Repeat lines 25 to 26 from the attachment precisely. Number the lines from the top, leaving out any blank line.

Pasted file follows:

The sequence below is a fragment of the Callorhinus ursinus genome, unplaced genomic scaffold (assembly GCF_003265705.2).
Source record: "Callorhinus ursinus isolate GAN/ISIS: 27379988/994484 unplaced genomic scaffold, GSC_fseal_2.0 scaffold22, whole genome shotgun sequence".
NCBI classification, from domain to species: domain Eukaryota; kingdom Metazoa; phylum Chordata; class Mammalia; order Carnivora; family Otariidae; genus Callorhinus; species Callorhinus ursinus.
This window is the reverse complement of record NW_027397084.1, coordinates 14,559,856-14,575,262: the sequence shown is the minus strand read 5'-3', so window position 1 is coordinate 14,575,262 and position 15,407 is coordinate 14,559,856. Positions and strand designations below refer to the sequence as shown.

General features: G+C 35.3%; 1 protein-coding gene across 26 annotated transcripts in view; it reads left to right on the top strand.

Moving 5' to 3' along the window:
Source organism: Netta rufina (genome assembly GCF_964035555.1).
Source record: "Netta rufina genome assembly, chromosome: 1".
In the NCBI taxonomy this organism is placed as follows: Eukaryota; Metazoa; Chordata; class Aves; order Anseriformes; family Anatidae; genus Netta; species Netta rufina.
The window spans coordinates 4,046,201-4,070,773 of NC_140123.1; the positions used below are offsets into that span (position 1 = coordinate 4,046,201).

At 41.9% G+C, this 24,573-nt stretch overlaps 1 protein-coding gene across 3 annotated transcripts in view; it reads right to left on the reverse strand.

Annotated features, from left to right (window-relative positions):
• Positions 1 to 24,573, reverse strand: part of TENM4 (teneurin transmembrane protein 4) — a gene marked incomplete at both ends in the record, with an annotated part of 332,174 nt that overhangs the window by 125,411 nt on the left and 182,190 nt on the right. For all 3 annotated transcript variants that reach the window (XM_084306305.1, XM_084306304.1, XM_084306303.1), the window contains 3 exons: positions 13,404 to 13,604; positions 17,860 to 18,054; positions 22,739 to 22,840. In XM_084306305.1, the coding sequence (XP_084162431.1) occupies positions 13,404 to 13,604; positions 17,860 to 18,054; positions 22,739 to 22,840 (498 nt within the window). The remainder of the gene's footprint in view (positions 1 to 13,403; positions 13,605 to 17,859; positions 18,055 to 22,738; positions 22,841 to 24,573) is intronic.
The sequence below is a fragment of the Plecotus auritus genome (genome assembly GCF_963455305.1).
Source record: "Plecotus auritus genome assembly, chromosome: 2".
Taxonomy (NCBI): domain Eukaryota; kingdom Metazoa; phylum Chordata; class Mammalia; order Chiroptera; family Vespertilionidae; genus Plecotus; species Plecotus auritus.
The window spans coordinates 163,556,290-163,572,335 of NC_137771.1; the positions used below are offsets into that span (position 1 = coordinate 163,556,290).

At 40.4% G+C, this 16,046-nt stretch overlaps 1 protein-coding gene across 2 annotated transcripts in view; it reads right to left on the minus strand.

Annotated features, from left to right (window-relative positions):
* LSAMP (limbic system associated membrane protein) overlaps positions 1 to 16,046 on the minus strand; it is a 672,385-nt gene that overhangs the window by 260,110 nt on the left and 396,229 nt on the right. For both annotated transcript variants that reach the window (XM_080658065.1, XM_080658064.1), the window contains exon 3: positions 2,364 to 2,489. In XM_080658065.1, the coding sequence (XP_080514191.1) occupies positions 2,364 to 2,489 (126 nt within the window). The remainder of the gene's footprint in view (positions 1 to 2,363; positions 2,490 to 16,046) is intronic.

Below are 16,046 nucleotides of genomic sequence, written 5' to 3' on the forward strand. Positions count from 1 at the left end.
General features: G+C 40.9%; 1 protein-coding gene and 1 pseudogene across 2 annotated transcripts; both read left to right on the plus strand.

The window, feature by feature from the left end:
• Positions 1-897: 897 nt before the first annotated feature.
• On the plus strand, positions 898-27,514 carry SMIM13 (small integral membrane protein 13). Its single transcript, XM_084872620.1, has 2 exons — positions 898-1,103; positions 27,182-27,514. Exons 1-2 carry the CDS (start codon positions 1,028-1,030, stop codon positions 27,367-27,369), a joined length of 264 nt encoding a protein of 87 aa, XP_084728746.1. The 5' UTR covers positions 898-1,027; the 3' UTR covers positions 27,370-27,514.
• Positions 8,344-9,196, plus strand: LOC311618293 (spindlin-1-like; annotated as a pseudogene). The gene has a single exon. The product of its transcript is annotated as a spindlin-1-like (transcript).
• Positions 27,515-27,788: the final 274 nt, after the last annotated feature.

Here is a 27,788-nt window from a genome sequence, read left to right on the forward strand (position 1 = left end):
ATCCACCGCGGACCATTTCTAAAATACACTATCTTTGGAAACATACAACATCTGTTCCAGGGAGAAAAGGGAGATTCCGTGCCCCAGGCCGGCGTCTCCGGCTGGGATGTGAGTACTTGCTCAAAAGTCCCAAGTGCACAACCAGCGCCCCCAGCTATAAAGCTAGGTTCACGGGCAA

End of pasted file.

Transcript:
• On the plus strand, positions 898-27,514 carry SMIM13 (small integral membrane protein 13). Its single transcript, XM_084872620.1, has 2 exons — positions 898-1,103; positions 27,182-27,514. Exons 1-2 carry the CDS (start codon positions 1,028-1,030, stop codon positions 27,367-27,369), a joined length of 264 nt encoding a protein of 87 aa, XP_084728746.1. The 5' UTR covers positions 898-1,027; the 3' UTR covers positions 27,370-27,514.
• Positions 8,344-9,196, plus strand: LOC311618293 (spindlin-1-like; annotated as a pseudogene). The gene has a single exon. The product of its transcript is annotated as a spindlin-1-like (transcript).